SAC’s specialisation, Advanced Architectural Design (AAD) is devoted to building design as the crucible of architectural practice and discourse. It engages with architecture as the sensual and critical interplay of individual and collective imaginations, material forms and inhabitable space, as well as flows of technologically mediated processes and effects. AAD sees architectural design as a vital and vanguard force in the transformation and future of urban culture, capable of responding to and staging individual and collective interests, private and public desires as well as social and political realities.
Currently developments in architectural design are all but consumed by media transmitted fashions and the escalation of public and private investment in the representational value of iconic form. Against this background, AAD pursues architectural design as a potent and disciplinary specific means to intercept historical flows of formative and materialised ideas and forms of production. In these terms, AAD sees design as the most powerful form of exploring the future of architecture both on a practical and a discursive level.
Architectural design embodies forms of synthesis that are capable of assimilating new technology as well as transformations in the structure of how things are conceived and made. However and more importantly, architectural design is the most potent means to mount a critique and resistance to contemporary conditions inherent to architecture itself - not the least, its modes of production and material practices as well as conventions of representation. These conditions are always already framed by societal and cultural contexts.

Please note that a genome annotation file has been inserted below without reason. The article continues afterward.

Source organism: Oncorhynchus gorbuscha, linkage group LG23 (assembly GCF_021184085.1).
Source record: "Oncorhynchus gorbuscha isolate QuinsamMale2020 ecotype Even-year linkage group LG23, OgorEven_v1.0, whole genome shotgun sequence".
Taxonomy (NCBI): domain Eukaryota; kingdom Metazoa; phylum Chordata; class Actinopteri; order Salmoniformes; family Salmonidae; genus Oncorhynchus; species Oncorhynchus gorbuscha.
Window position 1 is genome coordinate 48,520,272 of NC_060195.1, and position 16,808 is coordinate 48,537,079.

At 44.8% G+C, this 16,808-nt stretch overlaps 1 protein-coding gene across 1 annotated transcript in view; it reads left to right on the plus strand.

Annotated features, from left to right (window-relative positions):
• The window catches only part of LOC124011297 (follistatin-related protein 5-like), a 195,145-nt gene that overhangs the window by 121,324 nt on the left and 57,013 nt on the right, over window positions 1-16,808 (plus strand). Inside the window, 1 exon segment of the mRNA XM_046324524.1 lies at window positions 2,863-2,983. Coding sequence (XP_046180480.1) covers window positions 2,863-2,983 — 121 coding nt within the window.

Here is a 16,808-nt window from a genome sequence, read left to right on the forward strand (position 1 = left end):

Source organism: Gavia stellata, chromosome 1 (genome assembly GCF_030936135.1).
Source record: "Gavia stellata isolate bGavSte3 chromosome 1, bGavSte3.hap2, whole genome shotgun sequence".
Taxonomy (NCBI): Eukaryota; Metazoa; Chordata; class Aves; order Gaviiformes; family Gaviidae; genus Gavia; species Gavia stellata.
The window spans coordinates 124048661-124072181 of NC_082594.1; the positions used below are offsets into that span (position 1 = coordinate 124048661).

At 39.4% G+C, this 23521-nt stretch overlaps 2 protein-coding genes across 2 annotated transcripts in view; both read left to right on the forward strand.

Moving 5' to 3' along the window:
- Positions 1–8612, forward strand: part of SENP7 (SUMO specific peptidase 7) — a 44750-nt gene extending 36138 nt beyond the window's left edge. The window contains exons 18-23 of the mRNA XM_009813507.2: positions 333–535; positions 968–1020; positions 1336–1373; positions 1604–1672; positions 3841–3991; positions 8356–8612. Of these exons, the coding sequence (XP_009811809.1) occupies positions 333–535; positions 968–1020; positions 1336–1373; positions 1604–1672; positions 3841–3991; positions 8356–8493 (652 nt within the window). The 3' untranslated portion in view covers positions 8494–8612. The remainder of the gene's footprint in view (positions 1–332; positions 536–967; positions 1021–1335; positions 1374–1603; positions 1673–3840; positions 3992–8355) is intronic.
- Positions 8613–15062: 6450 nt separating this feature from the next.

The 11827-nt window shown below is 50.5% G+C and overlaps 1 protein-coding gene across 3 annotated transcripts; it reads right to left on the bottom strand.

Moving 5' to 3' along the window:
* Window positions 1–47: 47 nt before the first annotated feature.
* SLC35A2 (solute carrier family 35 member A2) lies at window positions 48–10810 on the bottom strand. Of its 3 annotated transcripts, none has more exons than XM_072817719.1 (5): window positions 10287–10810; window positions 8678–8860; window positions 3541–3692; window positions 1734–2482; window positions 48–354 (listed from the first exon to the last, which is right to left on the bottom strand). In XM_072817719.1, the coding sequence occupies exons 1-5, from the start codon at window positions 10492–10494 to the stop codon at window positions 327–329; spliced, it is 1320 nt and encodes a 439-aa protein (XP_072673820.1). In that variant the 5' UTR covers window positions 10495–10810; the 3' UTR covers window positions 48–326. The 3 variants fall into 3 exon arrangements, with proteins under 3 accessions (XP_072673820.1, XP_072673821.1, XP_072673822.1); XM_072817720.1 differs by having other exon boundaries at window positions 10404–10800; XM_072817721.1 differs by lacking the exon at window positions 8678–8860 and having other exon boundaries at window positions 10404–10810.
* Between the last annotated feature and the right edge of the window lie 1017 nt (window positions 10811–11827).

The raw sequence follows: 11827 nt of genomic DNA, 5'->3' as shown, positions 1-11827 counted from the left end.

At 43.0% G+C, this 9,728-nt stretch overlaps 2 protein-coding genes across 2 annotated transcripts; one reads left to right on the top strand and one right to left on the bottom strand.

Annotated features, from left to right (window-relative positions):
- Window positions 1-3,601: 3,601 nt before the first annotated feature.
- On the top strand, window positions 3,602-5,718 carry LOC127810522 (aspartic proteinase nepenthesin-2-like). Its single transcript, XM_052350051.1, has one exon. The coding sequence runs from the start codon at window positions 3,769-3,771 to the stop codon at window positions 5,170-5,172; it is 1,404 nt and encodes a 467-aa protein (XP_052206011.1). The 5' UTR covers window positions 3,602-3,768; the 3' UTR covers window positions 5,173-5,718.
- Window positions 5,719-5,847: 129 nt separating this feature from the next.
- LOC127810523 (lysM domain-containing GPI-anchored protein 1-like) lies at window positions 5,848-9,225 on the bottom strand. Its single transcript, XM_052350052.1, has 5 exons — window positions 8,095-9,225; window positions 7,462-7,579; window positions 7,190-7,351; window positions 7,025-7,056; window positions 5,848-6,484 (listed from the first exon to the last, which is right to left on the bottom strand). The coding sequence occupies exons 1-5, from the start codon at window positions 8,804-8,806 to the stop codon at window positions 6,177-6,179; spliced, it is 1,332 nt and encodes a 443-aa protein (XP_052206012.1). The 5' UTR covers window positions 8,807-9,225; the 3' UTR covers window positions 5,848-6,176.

That architectural design is synthetic means precisely that it is able to make a coherent overall strategy out of relations between disparate things in a context, both disciplinary and not, that continue to be vaguely defined.
In doing so, architectural design is both adductive and opportunistic. It gathers flows of information and production and deploys strategies for directing these to realise intentions for a desired future. It draws on its own massive, disciplinary specific history that offers precedents for design intentions and formal and informal effects within culturally specific settings. Its abductive processes focus lessons from a wide spectrum of historical flows, building specific knowledge and technologically driven design procedures to effectuate its immense potential for production.
In AAD, this condition is addressed through architecture’s intrinsic material and aesthetic foundations. Design thinking and practice infuse this aesthetic materialist basis with the projective momentum to envision tomorrow's built environment. Through its conjectural modes of operation, architectural design becomes opportunistic and value driven. It produces hypotheses in its description of the unbuilt, physical environment that we can inhabit.
The AAD Studio have been addressing the redefinition of the so-called buildings —artificial material modifications of our environments— starting from the point of view of its conceptual definition, establishing their ways of relating to their social, technological and local contexts, until assemble a wide range of cultural materials from different origins and sources into a new compounds. The Studio is highly committed to the unexpected, with novelty, with the risk, but also with exquisite conceptual, technical and climatic definition of our artificial environments capable to provoke and induce radically new forms of togetherness.